Last year, Indian-American economist Abhijit Banerjee was awarded the Nobel Prize for Economic Sciences. Banerjee along with Esther Duflo and Michael Kremer, was awarded the Nobel Prize for their contribution in using the Randomised Control Trials (RCTs). The RCTs is method of finding out the influence that a certain policy intervention has on an outcime or event.
Earlier, RCT was popular only in the field of biomedical and health research. But now social scientists too have started using the method for gauging the impact of policy interventions on a target population. As of now, the US is the most popular destination for RCTs, where most researchers conducting the randomised trials are based. However, India too is not far behind and tops the list after the US in terms of the popularity of RCTs. According to American Economic Association, 247 RCTs have been conducted in India since 2012.
Writing for The Print, former Principal Economic Advisor to the Government of India, Ila Patnaik opines that India has emerged as a popular destination for researchers to conduct RCTs owing to several reasons including large pool of subjects (poor people), relative safety of researchers, and the use of English in most parts of India. However, the most important and worrisome factor is the lack of a legal framework to govern the conduct of non-clinical trials, similar to the ones conducted by Abhijit Banerjee. While India formulated guidelines for biomedical and health research involving human participants in the year 2017, non-clinical trials remain largely ungoverned.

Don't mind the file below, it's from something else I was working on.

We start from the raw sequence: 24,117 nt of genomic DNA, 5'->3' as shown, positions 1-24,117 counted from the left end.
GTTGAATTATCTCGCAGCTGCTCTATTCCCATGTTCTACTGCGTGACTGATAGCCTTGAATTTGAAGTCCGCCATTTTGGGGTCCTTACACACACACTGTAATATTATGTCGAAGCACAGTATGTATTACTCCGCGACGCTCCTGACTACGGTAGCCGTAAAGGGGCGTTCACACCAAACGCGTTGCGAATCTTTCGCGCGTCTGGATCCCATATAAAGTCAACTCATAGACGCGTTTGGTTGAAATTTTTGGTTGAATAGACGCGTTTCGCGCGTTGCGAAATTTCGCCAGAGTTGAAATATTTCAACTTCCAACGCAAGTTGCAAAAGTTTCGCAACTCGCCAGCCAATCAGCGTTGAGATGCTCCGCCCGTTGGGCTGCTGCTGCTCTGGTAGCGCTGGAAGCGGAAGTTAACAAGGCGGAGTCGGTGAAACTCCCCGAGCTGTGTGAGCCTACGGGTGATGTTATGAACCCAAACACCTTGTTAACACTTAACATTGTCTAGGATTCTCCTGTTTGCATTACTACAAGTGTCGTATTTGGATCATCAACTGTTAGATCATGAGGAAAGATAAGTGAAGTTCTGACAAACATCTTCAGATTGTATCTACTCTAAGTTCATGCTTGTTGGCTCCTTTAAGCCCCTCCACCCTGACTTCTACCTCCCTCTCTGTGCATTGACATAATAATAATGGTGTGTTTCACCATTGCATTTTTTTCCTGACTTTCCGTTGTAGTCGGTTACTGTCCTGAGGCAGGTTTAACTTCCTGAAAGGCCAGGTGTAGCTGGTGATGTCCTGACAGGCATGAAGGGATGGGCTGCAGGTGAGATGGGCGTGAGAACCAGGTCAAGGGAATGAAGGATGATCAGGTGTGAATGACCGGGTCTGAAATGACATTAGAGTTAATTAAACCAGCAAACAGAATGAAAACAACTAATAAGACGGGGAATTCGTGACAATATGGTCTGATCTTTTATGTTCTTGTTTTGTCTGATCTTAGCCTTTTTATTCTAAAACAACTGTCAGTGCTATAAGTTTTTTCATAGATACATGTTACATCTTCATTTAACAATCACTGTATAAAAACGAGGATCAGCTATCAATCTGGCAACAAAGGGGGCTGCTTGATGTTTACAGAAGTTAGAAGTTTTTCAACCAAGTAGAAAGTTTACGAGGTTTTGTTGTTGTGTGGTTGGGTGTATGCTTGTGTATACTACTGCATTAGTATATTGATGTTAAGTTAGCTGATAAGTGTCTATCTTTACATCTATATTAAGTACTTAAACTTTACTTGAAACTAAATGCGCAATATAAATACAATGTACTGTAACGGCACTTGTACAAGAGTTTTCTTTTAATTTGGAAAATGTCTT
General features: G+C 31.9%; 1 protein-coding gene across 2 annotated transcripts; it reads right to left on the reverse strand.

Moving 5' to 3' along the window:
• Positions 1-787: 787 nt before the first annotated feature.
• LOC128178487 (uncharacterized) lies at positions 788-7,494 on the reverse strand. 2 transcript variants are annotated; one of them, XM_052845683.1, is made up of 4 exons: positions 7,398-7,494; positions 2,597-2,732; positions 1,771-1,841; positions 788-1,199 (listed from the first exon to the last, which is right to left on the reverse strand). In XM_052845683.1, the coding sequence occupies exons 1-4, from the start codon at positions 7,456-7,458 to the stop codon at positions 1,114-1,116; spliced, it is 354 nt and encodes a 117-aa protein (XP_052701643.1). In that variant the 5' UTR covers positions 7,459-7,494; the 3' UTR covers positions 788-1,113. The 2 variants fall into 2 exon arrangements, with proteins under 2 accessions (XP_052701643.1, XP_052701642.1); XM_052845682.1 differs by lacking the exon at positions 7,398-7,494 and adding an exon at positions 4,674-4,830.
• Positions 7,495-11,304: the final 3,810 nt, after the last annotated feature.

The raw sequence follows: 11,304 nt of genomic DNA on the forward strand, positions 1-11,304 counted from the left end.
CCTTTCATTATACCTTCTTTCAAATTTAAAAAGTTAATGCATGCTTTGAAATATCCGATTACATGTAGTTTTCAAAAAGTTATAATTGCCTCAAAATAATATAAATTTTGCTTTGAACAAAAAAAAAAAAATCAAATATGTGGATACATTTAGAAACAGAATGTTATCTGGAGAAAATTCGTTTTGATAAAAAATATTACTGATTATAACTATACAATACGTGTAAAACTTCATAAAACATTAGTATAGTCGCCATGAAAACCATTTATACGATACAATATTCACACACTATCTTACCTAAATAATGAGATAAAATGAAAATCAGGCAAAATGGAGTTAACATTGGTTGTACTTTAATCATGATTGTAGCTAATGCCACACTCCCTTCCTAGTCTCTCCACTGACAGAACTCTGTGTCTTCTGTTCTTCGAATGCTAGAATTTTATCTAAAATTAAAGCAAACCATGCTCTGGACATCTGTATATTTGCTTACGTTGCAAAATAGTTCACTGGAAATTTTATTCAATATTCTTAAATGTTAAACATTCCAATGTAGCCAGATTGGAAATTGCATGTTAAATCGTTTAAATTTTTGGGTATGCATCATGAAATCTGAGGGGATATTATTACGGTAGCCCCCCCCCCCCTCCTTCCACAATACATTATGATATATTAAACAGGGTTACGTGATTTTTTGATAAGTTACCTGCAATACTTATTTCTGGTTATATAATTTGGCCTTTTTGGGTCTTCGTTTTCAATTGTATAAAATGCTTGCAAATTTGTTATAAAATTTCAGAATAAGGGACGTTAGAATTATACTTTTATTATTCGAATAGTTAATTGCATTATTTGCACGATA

Many countries have guidelines which ensure that RCTs are conducted ethically. These guidelines may for example, require that those on whom the randomised trials are conducted should be the ultimate beneficiaries of its policy implications, or that the researcher should take the consent of those upon whom the non-clinical experiments are to be conducted. Apart from this, the guidelines may bar geotagging of subjects, administering tablets to children, asking them to watch violent videos or giving monetary incentives for bribing public servants.
Kenya, Malawi, and many other poor countries have framed guidelines to regulate the RCTs. Therefore, India remains a popular option for conducting those experiments which cannot be conducted in most other countries. The researcher usually requires approval from the University Institutional Review Boards (IRBs) or ethics boards, to which he is affiliated. These IRBs usually require the researcher to follow the country guidelines. But with a country like India where guidelines are yet to be framed, the researcher is usually in a position to get a green signal for conducting such experiments that might not be approved in case of other countries.
While conducting experiments in India, the researcher enjoys a capricious position as there is no regulation governing his conduct. The interests of the subjects remain largely unprotected. Very often their consent is not recorded, and the gross violation often goes unrecorded. Since, there are no guidelines on how the researcher ought to conduct the non-clinical RCTs, the research subjects are almost always at the risk of potential abuse.
India has gradually emerged as a popular option for those conducting non-clinical RCTs. The Nobel Prize to Abhijit Banerjee also comes as a shot in the arm for such tests. India is therefore looking at a situation where more such experiments will inevitably be conducted. But as we have seen such experiments expose the research subjects, that are also poor and vulnerable sections of the society, to potential abuse and harassment. It is now up to the Parliament to enact the legislative framework governing such experiments. A regulatory body must also be set up to supervise such RCTs in order to prevent the potential abuse of those on whom they are conducted.